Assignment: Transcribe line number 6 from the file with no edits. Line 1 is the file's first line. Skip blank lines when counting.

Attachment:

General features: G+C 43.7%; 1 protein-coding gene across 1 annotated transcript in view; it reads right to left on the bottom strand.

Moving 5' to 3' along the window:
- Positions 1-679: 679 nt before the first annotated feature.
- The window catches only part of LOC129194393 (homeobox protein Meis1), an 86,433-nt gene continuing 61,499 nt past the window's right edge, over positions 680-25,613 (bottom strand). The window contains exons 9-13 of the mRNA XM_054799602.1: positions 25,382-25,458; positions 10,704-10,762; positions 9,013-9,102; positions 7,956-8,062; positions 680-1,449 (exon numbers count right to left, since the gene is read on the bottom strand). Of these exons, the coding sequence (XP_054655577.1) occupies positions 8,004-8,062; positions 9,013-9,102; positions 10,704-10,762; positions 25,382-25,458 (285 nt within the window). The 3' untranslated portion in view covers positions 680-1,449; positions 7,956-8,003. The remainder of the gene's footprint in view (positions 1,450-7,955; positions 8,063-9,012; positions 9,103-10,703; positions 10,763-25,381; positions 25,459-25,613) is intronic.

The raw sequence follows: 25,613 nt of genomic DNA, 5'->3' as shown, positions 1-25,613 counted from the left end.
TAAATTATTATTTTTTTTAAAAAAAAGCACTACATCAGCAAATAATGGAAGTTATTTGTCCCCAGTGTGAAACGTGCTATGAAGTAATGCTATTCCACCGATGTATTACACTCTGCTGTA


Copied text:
TAAATTATTATTTTTTTTAAAAAAAAGCACTACATCAGCAAATAATGGAAGTTATTTGTCCCCAGTGTGAAACGTGCTATGAAGTAATGCTATTCCACCGATGTATTACACTCTGCTGTA